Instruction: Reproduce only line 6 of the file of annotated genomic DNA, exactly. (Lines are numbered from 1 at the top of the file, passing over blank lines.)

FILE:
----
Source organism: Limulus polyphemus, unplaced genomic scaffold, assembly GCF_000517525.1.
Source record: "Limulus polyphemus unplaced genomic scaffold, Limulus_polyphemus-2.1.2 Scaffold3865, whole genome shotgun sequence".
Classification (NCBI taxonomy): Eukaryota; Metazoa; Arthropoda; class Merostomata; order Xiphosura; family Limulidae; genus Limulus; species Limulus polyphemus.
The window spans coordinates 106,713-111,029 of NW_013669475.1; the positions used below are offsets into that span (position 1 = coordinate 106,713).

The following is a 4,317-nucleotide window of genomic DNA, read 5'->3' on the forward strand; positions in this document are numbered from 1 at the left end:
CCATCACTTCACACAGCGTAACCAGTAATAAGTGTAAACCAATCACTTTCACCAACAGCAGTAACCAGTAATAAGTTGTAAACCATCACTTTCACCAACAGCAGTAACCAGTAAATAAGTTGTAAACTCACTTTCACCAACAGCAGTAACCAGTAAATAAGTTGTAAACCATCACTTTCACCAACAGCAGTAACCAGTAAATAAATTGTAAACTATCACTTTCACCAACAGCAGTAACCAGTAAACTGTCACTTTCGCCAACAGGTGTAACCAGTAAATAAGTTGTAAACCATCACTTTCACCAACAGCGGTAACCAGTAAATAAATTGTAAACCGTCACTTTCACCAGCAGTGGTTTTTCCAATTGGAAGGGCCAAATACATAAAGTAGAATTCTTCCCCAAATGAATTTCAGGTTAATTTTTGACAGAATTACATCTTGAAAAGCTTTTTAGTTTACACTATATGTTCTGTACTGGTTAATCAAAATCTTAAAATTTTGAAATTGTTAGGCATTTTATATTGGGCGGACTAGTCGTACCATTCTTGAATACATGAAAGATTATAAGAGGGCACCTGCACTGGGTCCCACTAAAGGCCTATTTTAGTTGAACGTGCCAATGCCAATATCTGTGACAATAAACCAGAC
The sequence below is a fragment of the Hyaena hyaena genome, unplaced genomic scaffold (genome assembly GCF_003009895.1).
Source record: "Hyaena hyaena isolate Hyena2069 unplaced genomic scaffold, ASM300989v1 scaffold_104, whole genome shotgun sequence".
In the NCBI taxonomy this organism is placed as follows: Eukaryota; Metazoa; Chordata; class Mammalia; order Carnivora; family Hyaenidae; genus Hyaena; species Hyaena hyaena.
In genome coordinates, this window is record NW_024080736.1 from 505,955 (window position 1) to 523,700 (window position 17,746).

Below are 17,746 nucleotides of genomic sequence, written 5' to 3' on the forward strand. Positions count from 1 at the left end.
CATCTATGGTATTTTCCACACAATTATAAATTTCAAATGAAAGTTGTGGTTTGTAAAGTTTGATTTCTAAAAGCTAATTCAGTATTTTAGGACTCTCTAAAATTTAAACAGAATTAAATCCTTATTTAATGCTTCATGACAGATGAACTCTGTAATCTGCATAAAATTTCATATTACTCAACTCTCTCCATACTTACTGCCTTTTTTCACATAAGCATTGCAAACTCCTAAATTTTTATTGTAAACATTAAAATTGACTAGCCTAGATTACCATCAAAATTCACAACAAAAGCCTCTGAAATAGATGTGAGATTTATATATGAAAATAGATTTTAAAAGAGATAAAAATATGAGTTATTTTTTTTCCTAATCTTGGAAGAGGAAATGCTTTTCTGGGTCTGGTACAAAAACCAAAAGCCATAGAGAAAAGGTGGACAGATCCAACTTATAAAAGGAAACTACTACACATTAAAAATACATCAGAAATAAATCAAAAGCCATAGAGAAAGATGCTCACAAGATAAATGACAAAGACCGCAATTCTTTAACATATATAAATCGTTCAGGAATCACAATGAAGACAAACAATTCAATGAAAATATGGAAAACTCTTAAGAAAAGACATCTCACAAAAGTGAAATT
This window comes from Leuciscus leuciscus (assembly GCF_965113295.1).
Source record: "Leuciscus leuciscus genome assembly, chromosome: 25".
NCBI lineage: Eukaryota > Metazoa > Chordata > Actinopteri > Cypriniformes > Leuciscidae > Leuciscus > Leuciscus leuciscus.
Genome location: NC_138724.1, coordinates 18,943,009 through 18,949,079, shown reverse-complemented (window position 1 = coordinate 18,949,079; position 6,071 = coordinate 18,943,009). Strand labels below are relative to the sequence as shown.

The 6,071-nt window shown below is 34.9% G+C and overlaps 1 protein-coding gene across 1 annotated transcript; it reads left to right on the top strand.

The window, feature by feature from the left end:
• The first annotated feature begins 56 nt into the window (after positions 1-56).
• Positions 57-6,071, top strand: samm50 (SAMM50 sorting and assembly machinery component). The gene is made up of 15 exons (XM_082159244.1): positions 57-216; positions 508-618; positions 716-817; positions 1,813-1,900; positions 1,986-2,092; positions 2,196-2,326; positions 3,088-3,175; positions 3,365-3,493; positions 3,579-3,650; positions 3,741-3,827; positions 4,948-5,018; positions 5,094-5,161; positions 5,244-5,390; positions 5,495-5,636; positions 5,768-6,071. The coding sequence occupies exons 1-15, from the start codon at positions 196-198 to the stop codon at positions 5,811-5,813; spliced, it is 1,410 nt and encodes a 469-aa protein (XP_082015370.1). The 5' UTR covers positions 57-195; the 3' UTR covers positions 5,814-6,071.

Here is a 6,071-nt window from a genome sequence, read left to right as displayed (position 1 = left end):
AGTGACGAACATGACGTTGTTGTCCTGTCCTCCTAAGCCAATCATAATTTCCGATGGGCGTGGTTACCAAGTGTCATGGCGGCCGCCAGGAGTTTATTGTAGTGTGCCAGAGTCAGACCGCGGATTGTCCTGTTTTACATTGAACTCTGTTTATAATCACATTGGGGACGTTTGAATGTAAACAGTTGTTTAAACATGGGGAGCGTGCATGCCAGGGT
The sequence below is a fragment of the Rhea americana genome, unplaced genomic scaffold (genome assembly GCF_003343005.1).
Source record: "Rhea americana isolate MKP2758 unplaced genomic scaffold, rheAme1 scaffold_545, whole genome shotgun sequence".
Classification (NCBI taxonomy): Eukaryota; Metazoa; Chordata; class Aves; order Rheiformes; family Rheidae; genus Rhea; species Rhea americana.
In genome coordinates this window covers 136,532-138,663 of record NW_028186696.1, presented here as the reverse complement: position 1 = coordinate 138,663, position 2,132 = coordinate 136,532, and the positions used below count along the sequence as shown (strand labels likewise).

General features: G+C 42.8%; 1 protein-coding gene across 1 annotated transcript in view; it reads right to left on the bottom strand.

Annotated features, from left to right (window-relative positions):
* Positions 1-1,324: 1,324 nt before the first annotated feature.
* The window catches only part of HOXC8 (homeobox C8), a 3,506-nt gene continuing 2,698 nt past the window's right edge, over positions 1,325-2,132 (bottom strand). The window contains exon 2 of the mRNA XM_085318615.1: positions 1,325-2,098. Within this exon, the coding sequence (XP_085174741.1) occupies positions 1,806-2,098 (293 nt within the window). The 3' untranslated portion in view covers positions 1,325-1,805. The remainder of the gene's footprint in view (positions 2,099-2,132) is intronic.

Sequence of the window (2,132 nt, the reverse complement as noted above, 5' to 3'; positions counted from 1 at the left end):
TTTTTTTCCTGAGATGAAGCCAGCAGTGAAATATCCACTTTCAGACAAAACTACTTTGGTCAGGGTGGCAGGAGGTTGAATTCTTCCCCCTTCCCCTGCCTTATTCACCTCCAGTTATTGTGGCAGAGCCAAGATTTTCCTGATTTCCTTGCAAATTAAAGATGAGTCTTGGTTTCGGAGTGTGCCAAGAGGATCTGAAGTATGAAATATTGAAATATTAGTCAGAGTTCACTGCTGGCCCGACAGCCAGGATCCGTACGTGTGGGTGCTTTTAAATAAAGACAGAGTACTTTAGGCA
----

CCATCACTTCACACAGCGTAACCAGTAATAAGTGTAAACCAATCACTTTCACCAACAGCAGTAACCAGTAATAAGTTGTAAACCATCACTTTCACCAACAGCAGTAACCAGTAAATAAGTTGTAAACTCACTTTCACCAACAGCAGTAACCAGTAAATAAGTTGTAAACCATCACTTTCACCAACAGCAGTAACCAGTAAATAAATTGTAAACTATCACTTTCACCAACAGCAGTAACCAGTAAACTGTCACTTTCGCCAACAGGTGTAACCAGTAAATAAGTTGTAAACCATCACTTTCACCAACAGCGGTAACCAGTAAATAAATTGTAAACCGTCACTTTCACCAGCAGTGGTTTTTCCAATTGGAAGGGCCAAATACATAAAGTAGAATTCTTCCCCAAATGAATTTCAGGTTAATTTTTGACAGAATTACATCTTGAAAAGCTTTTTAGTTTACACTATATGTTCTGTACTGGTTAATCAAAATCTTAAAATTTTGAAATTGTTAGGCATTTTATATTGGGCGGACTAGTCGTACCATTCTTGAATACATGAAAGATTATAAGAGGGCACCTGCACTGGGTCCCACTAAAGGCCTATTTTAGTTGAACGTGCCAATGCCAATATCTGTGACAATAAACCAGAC